Dubbed Data Comm, the technology eliminates the long-winded conversations between air traffic controllers and flight crews that often occur on taxiways when weather forces flight plan revisions, Federal Aviation Administration officials said Friday as the system was unveiled at Los International Airport.
That can shave off six to 12 minutes per flight — time savings that accumulate at an airport and reduce flight delays.
“Think of it as getting driving directions via text instead of getting them over the phone,” said Glen Martin, FAA regional administrator for the Western Pacific Region. “Here at Los Angeles International Airport, Data Comm gives air traffic controllers and pilots the ability to transmit flight plans and other essential messages with a touch of a button instead of multiple verbal communications.
“This switch from voice to text speeds up communications,” Martin added. “It will allow the controllers to send text instructions to several aircraft at once and that increases safety by reducing the risk of miscommunication.”
They are known as “talk back, read back” communications as controllers laboriously verbally relay flight revisions to flight crews who then repeat them back — hopefully, without errors — before taking off.
United Parcel Service pilot Capt. Ed Faith said every minute counts with a minimum of 20,000 people anxiously awaiting the delivery of the 10,000 packages aboard one of their 237 cargo aircraft.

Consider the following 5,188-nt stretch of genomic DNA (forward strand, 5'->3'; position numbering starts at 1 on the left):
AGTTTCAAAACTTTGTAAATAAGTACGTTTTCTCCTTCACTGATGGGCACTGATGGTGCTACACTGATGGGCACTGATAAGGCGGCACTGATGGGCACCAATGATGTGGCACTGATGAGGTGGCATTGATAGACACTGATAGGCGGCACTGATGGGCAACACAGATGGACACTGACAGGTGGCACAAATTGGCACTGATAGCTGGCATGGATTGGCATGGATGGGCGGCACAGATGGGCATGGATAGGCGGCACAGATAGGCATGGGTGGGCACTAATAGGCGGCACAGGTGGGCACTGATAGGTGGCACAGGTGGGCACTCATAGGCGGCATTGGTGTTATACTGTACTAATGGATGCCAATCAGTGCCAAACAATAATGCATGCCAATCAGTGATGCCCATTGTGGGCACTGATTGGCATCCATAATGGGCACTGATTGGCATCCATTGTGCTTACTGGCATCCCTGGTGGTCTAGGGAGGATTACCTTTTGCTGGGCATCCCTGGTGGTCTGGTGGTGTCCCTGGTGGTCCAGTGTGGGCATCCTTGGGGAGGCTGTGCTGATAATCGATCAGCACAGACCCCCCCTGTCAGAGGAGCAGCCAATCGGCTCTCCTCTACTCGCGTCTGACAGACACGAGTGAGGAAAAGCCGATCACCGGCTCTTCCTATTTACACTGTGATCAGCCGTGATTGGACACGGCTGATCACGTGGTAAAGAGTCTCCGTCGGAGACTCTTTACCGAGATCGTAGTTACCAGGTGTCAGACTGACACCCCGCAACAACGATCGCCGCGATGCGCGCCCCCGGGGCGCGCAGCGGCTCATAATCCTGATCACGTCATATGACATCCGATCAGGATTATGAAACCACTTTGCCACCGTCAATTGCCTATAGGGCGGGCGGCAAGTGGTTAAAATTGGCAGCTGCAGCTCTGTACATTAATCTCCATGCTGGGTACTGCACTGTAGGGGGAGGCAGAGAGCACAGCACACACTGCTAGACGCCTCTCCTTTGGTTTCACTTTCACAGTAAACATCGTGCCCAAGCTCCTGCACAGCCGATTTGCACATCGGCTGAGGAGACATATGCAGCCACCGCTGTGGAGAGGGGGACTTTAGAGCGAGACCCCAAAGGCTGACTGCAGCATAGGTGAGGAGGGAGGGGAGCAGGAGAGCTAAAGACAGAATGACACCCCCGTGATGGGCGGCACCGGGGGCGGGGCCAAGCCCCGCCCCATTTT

“Text-based departures save critical time,” Faith said. “The time savings also translate into fuel efficiency. We save up to 15 gallons of fuel for each minute we eliminate off the departure procedures.”
Data Comm was implemented at LAX in March and is also now operational at Long Beach Airport, Hollywood Burbank Airport, John Wayne Airport and Ontario International Airport, which is UPS’ West Coast hub.
The system, which began testing in April 2013, has been installed in 29 airports nationwide and should be in all of California’s airports by the end of July; on Thursday, Data Comm went operational at Oakland International Airport.
It’s expected to be in 56 airports by year’s end, about 21/2 years ahead of schedule, said Jesse Wijntjes, the Data Comm program manager who is overseeing the system rollout nationwide.
“This is a revolutionary enhancement to the way we do air traffic control in the United States,” he said. “This is making the system more efficient and allowing us to handle more capacity.”
So far, 21 of the 64 commercial airlines that carry passengers in and out of LAX have signed up to use the system, which uses technology already in place in aircraft since 1996. Those airlines using Data Comm include American, Delta, Southwest, United and Virgin America.
But until now, Data Comm was used only to communicate with flight crews flying remote oceanic flights because of the limitations of radio communications.
“We’re the first region in the whole world to use this on the ground,” said Capt. Gregg Kastman, a UPS pilot.
Today, if there’s a line of aircraft awaiting takeoff and flight plans change, an airplane is pulled from that queue if it is not using Data Comm, translating into a delay of up to 30 minutes.
In contrast, an aircraft with Data Comm simply gets new flight instructions uploaded immediately and quickly continues on its way.
About 1,600 aircraft currently use Data Comm; the goal is to up that figure to 1,900 by 2019.